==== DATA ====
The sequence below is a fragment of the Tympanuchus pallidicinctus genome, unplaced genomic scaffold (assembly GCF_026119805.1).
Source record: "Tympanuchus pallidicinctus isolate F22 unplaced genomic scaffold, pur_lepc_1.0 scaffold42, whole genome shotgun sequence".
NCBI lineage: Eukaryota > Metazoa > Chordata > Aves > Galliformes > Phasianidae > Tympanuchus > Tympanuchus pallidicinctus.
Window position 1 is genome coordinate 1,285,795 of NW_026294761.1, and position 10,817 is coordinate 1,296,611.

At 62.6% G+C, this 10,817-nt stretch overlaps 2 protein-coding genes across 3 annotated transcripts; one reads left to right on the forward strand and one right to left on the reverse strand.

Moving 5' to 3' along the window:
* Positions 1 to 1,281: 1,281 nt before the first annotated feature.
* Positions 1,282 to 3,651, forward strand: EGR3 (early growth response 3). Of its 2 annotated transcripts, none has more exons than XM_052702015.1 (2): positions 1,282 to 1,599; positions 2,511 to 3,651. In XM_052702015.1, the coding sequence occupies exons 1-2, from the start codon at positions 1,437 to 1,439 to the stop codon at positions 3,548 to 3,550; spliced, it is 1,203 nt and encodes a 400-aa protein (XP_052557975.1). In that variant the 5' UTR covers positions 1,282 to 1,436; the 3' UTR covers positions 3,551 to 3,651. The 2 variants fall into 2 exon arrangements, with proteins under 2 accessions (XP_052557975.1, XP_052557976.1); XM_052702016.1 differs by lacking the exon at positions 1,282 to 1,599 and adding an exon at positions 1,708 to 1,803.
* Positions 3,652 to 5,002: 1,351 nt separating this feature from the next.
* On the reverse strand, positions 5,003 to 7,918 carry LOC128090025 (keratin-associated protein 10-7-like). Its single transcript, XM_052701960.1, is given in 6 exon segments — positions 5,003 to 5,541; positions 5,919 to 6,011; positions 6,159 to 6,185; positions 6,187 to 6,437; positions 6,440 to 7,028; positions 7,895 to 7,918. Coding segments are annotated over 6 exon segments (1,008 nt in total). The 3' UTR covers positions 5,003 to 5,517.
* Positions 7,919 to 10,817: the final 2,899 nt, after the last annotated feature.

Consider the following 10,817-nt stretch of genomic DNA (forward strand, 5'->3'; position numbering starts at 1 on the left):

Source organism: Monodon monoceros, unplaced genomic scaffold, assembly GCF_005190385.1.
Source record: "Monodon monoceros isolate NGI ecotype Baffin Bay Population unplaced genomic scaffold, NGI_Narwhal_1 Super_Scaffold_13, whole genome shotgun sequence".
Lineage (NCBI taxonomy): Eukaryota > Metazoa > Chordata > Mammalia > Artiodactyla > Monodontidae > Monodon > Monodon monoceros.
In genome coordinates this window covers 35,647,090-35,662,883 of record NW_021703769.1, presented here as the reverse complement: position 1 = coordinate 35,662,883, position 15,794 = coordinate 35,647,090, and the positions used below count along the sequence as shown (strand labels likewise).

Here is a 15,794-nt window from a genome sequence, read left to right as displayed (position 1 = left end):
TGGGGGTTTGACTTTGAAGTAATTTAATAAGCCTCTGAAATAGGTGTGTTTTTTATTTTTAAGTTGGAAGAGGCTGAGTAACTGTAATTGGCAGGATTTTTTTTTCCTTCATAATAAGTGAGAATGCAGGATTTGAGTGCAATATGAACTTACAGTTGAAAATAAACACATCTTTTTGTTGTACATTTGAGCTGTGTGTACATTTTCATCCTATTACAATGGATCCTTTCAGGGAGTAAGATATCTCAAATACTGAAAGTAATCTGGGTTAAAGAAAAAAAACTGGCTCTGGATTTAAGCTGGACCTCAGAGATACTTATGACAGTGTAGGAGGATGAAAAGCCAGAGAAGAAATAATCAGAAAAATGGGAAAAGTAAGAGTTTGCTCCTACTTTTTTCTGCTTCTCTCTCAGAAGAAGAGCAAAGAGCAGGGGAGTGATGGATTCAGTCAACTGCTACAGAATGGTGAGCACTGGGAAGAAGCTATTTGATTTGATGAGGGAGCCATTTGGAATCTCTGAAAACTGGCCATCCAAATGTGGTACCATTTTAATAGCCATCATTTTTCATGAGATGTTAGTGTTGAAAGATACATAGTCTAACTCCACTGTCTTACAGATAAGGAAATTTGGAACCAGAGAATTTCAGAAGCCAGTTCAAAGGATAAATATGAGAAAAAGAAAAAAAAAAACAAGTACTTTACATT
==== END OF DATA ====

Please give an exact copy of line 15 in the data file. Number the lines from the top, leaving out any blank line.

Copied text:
Lineage (NCBI taxonomy): Eukaryota > Metazoa > Chordata > Mammalia > Artiodactyla > Monodontidae > Monodon > Monodon monoceros.